Another life: Human flows / Unknown Odysseys


Alexandros Avramidis – Reuters / Petros Giannakouris – Associated Press / Louisa Gouliamaki – Agence France Presse / Yorgos Karahalis – Associated Press / Giorgos Katsagelos / Alexandros Katsis / Yannis Kolesidis – Εuropean Pressphoto Agency, Athens News Agency / Yannis Kontos – Polaris / Alkis Konstantinidis – Reuters / Giorgos Makkas – Panos Pictures / Aris Messinis – Agence France Presse / Sakis Mitrolidis – Agence France Presse / Dimitris Michalakis / Giorgos Moutafis / Yannis Behrakis – Reuters / Giannis Papanikos – Fos Photos, Associated Press / Antonis Pasvantis / Nikos Pilos – LAIF / Lefteris Pitarakis – Associated Press / Thanasis Stavrakis – Associated Press / Angelos Tzortzinis / Dimitris Tosidis – INTIME / Konstantinos Tsakalidis – SOOC / Kostas Tsironis / Milos Bicanski – Getty Images / Enri Canaj

Duration: 31/05/2016-31/01/2017, Opening: 31/05/2016, 20:00
Location: Museum of Photography, Thessaloniki (Warehouse Α’, 1st floor, Port)

Curation: Hercules Papaioannou, Penelope Petsini

Another life: Human flows / Unknown Odysseys

I came from the sea, from Ionia. Where did you come from? *
Since ancient times the prospect of Another Life has been for mankind a geographical displacement spring, sometimes an evolutionary necessity and sometimes a tough ordeal through serious dangers and brutal expulsions. The evolving refugee drama at the Eurasian crossroads spawned sophisticated terms such as “forced displacement”, and rough as “the Mediterranean’s watery grave”. The term refugee implies uprooting, deep suffering. Migration is often a less violent process. Their difference, however, is not limited to legal formalities. It becomes precarious when the inalienable right to a decent, safe life is raised. The new refugees are victims of a merciless war. The most effective generator of refugees and migrants, however, as an underground endless war, is poverty which, despite the unimpeded flow of capital, information and goods, is spread like a disease, thickening and crumpling the Human Flows. The exhibition chronicles elliptically a profound trauma of contemporary history, taking into account distinct forms of representation: professional photojournalism, which forms its main body, “citizen journalism” recording actions of solidarity, and the self-representation of the refugees themselves propagated through the internet and the social media. The photographers immerse from a breath’s distance in the turmoil of events, at times closely involved with the subject of representation, unfold the consequences of politics on the crushed people, depicting the despair of those who are sleeping exposed, in a foreign land. At the same time, they experience the tragic losses, depict lives that in the era of flash speed are trapped deadlock against all sorts of fences that curl up by the roadside as an indissoluble unfinished business. Refugees and immigrants live in suffocating regime of visibility against the public, a visibility which they use as a communication shield but also can not avoid. Similarly, they generate their photographic self-representation by transmitting network existential signals from the community of the homeless. Within this massive, impersonal process, the Anonymous Odyssey of each one is inevitably lost. Everything seems clear yet at the same is vaguely generalized, as the numbers go beyond any possibility, conquer and distort reality, returning mountains of urgent problems. Choosing to present these works ‘bare’ (like their subjects), and putting no distance between them and the respective “amateur” and “professional” images, might allow one to cast a critical eye over the issue, as well as photographic representation itself. Photography, herein inhabited by unusual findings such as the bright isothermal blankets or stacks of life-jackets, has been theoretically challenged both for its close relationship with reality and for representing “the pain of others” from a priviledged position. Faced with phenomena such as the refugee crisis, however, theory reciprocates, tacitly recognising the need of palpating the social condition, moved in front of the rough poetry of human destiny and photography’s ability to claim a place in the public sphere for those excluded from it. Photography, after all, like the reality it describes, resembles itself to an elegant fence, an incomplete game of limits which is called upon to confirm the almost century-old historical claim of Lewis Hine, “to shed light upon the dark side of the social existence”. Maybe the light that photography sheds is insufficient. Perhaps crucial aspects often remain outside the frame. But even this deficient ability to interrogate, to illuminate, to delve into, to invite for reflection is one of the few we are left with, so as to denounce it painlessly.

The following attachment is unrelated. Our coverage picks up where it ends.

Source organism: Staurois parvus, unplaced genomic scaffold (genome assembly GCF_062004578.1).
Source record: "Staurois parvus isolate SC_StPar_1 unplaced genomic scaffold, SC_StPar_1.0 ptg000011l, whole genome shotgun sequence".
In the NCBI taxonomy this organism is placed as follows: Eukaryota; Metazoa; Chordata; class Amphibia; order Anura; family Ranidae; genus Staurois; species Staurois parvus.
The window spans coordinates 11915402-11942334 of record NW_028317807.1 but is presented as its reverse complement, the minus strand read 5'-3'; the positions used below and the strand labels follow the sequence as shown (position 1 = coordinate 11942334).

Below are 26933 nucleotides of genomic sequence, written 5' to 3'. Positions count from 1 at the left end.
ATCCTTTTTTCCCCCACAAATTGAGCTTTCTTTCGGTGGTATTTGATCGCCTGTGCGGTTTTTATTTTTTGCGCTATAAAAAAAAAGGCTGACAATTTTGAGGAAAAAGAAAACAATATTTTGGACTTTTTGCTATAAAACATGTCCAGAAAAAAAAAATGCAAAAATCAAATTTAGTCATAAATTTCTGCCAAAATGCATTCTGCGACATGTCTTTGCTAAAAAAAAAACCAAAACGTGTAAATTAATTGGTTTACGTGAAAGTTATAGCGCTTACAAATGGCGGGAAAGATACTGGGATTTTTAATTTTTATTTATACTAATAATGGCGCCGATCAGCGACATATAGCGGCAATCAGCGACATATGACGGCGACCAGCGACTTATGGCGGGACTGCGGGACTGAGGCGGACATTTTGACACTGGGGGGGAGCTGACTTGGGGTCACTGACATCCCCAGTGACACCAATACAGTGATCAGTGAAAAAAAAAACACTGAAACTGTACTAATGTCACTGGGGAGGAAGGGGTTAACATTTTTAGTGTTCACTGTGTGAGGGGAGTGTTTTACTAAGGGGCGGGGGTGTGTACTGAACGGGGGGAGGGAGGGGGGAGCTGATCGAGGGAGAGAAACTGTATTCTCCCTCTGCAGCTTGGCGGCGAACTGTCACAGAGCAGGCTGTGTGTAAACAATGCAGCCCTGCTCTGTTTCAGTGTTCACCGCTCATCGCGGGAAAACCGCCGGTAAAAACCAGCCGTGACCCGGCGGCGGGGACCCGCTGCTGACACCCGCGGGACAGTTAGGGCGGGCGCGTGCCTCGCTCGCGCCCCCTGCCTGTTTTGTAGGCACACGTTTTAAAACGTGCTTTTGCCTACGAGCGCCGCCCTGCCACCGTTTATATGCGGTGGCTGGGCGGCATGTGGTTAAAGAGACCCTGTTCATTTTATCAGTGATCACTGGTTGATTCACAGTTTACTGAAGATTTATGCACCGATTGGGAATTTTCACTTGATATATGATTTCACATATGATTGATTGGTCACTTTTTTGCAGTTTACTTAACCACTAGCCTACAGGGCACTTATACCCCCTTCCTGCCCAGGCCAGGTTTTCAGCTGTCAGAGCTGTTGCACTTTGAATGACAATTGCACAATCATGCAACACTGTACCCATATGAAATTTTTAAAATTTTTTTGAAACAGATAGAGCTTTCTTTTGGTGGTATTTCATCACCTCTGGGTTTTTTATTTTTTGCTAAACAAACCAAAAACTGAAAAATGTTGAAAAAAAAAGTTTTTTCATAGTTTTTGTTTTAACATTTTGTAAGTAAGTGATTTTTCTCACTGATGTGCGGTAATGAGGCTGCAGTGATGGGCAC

Penelope Petsini – Hercules Papaioannou

*A Greek addressing an SS squad before his execution, from the film “The Travelling Players” (1975), by Theo Aggelopoulos